After nearly a decade of speculation, Apple (NASDAQ:AAPL) at long last unveiled its first ARM-based Macs — MacBook Air, MacBook, and Mac Mini — powered by its new M1 chip, displacing Intel (NASDAQ:INTC) processors after 15 years. Apple’s silicon delivers improved performance while significantly enhancing power efficiency, leading to massive gains in battery life.
Developing the M1 cost billions, but the new chip could still bode well for Apple’s Mac margins in the long run.
For starters, Intel chips cost hundreds of dollars each. Apple has undoubtedly secured volume discounts, but how much it pays the chip giant has never been clear. Analysts estimate that Intel sells about $3.4 billion in chips to Apple annually, but lacking unit sales data, it’s difficult to estimate how much Apple pays for each processor.
By switching to its own processors, Apple will pay far less — just the manufacturing costs that it pays to foundry partner Taiwan Semiconductor (NYSE:TSM).
Investors have long anticipated these cost savings, but they didn’t know what Apple would do with them. Would Apple pass along those savings to consumers in the form of lower prices, or pocket them to expand margins?
A little bit of both
Ahead of the event, JPMorgan analyst Samik Chatterjee estimated that the shift would result in $75 per unit in cost savings. The analyst expected Apple to offer a new laptop priced in between the MacBook Air and MacBook Pro, which could boost demand and sell more units.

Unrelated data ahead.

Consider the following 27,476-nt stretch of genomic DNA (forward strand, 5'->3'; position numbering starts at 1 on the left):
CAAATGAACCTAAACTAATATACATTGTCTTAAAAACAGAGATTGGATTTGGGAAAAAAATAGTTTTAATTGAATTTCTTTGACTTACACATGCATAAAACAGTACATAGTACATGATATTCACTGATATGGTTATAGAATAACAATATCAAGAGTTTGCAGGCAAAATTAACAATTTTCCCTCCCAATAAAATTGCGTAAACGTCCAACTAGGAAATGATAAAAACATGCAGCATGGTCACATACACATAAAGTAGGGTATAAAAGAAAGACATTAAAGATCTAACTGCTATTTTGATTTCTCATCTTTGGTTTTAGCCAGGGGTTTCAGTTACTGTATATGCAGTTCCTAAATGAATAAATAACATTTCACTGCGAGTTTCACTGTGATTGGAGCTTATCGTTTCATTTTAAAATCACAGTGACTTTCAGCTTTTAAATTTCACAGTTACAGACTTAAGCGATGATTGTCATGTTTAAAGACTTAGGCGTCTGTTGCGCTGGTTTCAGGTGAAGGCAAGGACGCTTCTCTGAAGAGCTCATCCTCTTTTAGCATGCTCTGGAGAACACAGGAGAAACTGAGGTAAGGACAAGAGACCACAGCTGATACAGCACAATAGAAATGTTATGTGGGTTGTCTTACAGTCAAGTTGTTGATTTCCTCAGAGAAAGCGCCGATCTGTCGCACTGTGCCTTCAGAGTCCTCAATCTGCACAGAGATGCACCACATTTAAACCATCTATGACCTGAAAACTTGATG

It turns out that the answer is a mix of both strategies. The M1-powered MacBook Air and MacBook Pro have the same respective starting prices, but the M1-powered Mac Mini is getting a $100 price cut. The MacBook Air is the Cupertino tech giant’s most popular model, so most of those cost savings will translate into higher margins.
However, it could take some time for those higher margins to materialize. Generally speaking, processors built on the newest manufacturing technologies — in this case, TMSC’s 5-nanometer process — often run into low yields as the foundry works out early kinks. Low yields lead to higher unit costs, as some of the silicon wafer ends up wasted. As the manufacturing process matures, yields improve, and costs come down.
Deutsche Bank analyst Jeriel Ong believes this may be why Apple kept the M1-powered MacBooks at the same price points. But over time, the costs per unit should decline and result in greater profitability. Once the rest of the Mac lineup is transitioned to Apple processors, earnings per share could increase by an estimated $0.13, or about 3%, according to Cowen analyst Krish Sankar.
“The new M1 chip is a positive step in leveraging existing R&D investments in silicon design … [giving] better control over its technology road map while also allowing the company to optimize the cost structure of Mac systems going forward,” Sankar wrote in a research note to investors this week.